While the fetus is growing in the mother’s uterus, chemicals are being released into her bloodstream and passed onto the baby, which affects its growth and development.

So how are these chemicals created? Well, several ways, one of which is directly related to the emotions of the mother-to-be.

Prenatal imprinting begins with a pregnant woman’s emotional responses to external stimuli that can very quickly cause emotional and behavioral patterns in her unborn baby. For example, if the mother is repeatedly exposed to music that induces stress, then the fetus quickly adopts the pattern of stress. If the mother routinely listens to peaceful, harmonious music, then the unborn child adopts a pattern of peace and harmony.

Patterns of behavior can change the genetic activity of the cell and can be imprinted in the child.

A mother’s blood has nutrients, hormones, emotional chemicals, growth factors and neurological regulators needed for a growing infant. For example, if a mother has formed a loving relationship with her partner, her brain releases certain chemicals, such as dopamine for pleasure and oxytocin for bonding (both of which create a “glow” effect so often seen with pregnant women).

These chemicals will transfer to the baby and can help build a healthy uterus, as well as contribute to developing the baby’s healthy motor reflexes.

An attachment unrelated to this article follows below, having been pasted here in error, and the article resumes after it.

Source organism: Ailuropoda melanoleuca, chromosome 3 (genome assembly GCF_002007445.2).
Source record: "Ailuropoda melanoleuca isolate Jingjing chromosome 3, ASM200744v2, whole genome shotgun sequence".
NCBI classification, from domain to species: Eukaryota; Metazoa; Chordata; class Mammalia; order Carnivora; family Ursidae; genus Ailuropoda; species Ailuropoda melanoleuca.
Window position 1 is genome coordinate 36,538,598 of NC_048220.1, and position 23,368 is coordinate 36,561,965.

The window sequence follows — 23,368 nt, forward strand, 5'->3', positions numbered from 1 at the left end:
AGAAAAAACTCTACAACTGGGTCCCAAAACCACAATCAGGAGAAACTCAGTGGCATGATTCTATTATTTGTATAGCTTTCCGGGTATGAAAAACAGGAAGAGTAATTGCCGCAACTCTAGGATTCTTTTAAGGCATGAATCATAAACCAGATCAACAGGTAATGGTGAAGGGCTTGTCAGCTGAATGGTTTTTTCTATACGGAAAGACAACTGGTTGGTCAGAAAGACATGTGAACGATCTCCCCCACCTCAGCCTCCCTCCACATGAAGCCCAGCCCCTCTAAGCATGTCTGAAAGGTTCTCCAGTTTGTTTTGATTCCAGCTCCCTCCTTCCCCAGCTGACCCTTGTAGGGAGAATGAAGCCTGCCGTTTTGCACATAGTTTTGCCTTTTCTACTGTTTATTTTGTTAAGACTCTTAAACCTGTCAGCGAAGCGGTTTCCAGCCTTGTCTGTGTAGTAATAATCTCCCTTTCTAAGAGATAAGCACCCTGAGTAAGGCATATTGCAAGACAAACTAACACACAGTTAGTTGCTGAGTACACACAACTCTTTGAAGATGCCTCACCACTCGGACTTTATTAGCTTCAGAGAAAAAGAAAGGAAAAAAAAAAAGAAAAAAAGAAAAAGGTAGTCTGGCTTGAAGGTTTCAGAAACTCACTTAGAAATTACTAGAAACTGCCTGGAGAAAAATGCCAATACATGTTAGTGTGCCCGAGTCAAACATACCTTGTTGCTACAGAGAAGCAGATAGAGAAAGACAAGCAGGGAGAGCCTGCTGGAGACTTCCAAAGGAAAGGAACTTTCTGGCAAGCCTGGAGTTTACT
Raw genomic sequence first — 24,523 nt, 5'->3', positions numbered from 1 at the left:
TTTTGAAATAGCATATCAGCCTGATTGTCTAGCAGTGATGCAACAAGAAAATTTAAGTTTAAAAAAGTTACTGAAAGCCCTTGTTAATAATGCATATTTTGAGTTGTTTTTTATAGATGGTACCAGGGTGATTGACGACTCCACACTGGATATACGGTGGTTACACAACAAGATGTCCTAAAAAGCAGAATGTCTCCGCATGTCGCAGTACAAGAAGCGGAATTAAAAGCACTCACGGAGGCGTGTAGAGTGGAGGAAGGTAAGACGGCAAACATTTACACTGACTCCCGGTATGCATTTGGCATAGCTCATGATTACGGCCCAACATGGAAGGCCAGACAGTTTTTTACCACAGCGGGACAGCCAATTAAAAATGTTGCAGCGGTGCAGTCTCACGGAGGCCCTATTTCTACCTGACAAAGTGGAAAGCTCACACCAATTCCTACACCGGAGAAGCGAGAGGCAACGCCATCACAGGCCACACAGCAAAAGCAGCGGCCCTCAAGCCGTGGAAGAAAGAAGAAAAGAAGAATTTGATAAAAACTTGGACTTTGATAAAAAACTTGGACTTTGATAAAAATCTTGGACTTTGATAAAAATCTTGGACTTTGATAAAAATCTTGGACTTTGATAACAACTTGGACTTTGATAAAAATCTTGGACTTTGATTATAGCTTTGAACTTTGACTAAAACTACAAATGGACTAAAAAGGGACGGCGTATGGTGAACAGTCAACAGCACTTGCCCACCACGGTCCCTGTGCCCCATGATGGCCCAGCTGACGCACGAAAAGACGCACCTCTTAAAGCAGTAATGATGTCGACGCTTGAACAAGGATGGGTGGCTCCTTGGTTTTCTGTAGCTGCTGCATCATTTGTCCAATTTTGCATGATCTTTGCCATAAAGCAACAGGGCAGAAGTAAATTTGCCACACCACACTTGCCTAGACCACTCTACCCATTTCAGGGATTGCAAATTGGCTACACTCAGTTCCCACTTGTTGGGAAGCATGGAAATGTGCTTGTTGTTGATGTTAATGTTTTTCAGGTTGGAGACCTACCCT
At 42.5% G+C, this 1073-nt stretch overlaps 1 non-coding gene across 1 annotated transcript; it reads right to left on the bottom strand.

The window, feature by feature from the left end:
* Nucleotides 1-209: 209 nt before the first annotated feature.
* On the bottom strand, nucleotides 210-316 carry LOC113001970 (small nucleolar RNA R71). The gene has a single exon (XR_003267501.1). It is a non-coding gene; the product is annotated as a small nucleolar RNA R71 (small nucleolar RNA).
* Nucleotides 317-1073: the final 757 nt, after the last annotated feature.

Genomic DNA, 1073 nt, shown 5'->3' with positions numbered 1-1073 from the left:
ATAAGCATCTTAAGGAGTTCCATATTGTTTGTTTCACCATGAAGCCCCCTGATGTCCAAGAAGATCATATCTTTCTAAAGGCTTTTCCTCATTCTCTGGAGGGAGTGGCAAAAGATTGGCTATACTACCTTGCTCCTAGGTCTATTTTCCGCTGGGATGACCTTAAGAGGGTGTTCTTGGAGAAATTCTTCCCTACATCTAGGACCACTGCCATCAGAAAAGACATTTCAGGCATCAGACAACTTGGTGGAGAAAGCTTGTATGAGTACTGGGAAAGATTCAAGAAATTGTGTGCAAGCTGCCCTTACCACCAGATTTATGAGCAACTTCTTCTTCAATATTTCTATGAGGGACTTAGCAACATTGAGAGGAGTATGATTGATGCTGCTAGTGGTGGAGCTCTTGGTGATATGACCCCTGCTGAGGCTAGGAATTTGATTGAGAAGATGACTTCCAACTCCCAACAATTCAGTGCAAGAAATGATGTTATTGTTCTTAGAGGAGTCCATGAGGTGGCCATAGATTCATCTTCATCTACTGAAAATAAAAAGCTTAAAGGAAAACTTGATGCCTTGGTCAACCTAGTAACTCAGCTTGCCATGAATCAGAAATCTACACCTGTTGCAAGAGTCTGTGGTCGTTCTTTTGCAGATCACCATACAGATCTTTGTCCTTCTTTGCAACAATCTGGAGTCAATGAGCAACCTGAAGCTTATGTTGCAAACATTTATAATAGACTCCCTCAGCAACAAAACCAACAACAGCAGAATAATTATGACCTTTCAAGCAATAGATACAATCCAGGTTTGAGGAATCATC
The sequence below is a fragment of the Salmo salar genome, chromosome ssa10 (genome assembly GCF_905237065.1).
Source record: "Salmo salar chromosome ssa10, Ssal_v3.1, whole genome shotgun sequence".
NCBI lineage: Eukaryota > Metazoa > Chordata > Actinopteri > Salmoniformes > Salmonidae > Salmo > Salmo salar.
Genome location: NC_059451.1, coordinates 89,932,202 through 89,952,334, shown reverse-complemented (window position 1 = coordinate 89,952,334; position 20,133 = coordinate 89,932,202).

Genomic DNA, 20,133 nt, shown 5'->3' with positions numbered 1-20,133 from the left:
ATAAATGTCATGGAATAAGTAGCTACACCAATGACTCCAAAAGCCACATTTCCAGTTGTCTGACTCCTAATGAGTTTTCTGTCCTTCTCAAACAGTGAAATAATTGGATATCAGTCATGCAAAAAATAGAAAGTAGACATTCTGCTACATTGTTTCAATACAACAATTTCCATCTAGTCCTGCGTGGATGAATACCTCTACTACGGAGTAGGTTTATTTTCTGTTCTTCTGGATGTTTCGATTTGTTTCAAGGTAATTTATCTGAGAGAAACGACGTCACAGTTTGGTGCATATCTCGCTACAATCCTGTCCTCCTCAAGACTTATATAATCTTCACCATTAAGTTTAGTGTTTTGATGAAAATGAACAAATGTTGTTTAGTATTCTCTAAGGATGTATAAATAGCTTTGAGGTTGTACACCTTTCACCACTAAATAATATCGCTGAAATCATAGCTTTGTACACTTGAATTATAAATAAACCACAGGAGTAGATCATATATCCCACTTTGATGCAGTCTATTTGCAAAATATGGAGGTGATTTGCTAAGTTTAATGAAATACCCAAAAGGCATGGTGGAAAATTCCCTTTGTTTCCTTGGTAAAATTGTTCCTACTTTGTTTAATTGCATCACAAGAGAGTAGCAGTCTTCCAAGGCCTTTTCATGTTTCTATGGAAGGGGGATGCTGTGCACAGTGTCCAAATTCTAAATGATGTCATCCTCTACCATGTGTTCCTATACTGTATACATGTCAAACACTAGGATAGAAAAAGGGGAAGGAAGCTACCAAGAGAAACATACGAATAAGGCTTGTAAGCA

On the other hand, if the mother is prone to stress, fear or anger during pregnancy, her brain produces stress hormones that can affect the baby’s immune system and also significantly decrease the baby’s intelligence.

Habits Cause Change

The moment a baby opens its eyes, he or she is imprinting images of his or her parents. The baby can distinguish whether the parents are happy, angry or afraid by just looking at their pupils. The pupils of the baby adjust to the pupils of their parents. With just a simple glance at its parents, a baby buries images into its subconscious.

The child will eventually grow up and will always label its own actions as good or bad, depending on what it has imprinted onto its subconscious brain. Child imprinting also happens when a baby observes the behavior of others. What the child sees in its environment collectively accumulates in the child’s psyche and becomes a habit later on.

The choices we make and how we react to situations, circumstances or events can directly affect the way our bodies and brains release specific chemicals. If you are pregnant, understand that what you feel can also be felt by the infant growing inside of you and become mindful of prenatal imprinting.

 

Resources:

http://capwellnesscenter.com/podcast-049-dr-bruce-lipton-pregnancy-influences-childs-genes-epigenetics/

https://www.parentingscience.com/Stress-hormones-during-pregnancy.html

https://www.ncbi.nlm.nih.gov/pmc/articles/PMC2846100/

https://www.whatisepigenetics.com/what-is-epigenetics/

http://karenmelton.com/articles/introduction-to-womb-birth-imprinting/

https://www.genome.gov/10000017/genetic-disease-research-branch/